By 2017, the optimal shortfall strategies are in a better position than the Common Glidepath as the lower equity weight of the Common Glidepath is simply not able to keep up with the high withdrawal of $50,000. For the unconstrained Valuation Sensitive strategy, the increased stock weight as equities recover leads to substantially higher wealth over much of the period. However, as stocks become more expensive, this strategy suffers from a lack of return, with wealth crossing below the Optimal Shortfall and constrained strategy in late 2017.

These results highlight one of the key points of this paper, which is that the investment strategy should be tied to the problem being solved. The answer, i.e., the portfolio, depends on the question!11


If you are adding money to a portfolio, or withdrawing money from a portfolio, the order of the returns generated matters. We can think of this very simply using the basic theorem of investing which is “buy low, sell high.” If you are adding to a portfolio, you are a forced buyer so you prefer low returns early and high returns late. If you are withdrawing, you are a forced seller and you prefer the opposite.

In this paper we offer two suggestions, both of which we believe are basic principles. All portfolios, even those that lack cashflows in or out, stand to benefit from these suggestions. But portfolios with material cashflows, and for which sequence of return risk is particularly salient, stand to benefit the most.

First, you should be asking the right question. What is it that you want/need from your portfolio, and how do you minimize the risk that your portfolio does not deliver what you need when you need it? This requires rethinking risk. Typically, risk is thought of as volatility. But as we show in this paper, reframing risk as “not having what you need when you need it” can lead to substantially better outcomes simply because you are asking the right question. Furthermore, minimizing shortfall risk by incorporating two horizons – when you need the money and how long you need the money to last – goes a long way to naturally addressing shortfall risk when it matters most.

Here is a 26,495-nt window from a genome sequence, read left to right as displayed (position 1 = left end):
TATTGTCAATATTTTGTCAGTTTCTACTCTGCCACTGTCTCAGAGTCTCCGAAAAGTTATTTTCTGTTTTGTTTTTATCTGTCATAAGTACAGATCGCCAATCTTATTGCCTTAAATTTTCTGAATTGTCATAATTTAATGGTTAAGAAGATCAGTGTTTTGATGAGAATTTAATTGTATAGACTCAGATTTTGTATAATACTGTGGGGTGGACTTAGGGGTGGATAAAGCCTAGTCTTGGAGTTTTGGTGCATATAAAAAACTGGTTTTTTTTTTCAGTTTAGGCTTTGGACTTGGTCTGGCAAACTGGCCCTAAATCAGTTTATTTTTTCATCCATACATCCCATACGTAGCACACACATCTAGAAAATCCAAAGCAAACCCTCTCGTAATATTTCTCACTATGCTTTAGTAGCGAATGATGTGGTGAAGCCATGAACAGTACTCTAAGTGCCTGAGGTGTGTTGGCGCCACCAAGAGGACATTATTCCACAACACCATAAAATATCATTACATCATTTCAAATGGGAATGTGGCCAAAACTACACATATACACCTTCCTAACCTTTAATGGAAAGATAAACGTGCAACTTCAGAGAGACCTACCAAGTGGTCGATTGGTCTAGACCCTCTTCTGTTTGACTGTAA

Second, you should be “moving your assets,” which is nothing more than an application of the basic theorem of investing (buy low, sell high). While this sounds trite, in reality it can be painful to attempt and most investors, professionals included, don’t even really try to. However, the outcomes can be so much better for the effort that we believe it is well worth the social pain inherent in always moving against the herd. Changing your allocations is also tied to the notion that if you are a forced seller, you should sell the expensive assets and if you are a forced buyer, you should buy the cheap assets. This will naturally tilt your portfolio in a more profitable direction and lead to better outcomes.


The views expressed are the views of Ben Inker, James Montier, and Martin Tarlie through the period ending September 2022 and are subject to change at any time based on market and other conditions. This is not an offer or solicitation for the purchase or sale of any security and should not be construed as such. References to specific securities and issuers are for illustrative purposes only and are not intended to be, and should not be interpreted as, recommendations to purchase or sell such securities. Copyright © 2022 by GMO LLC. All rights reserved.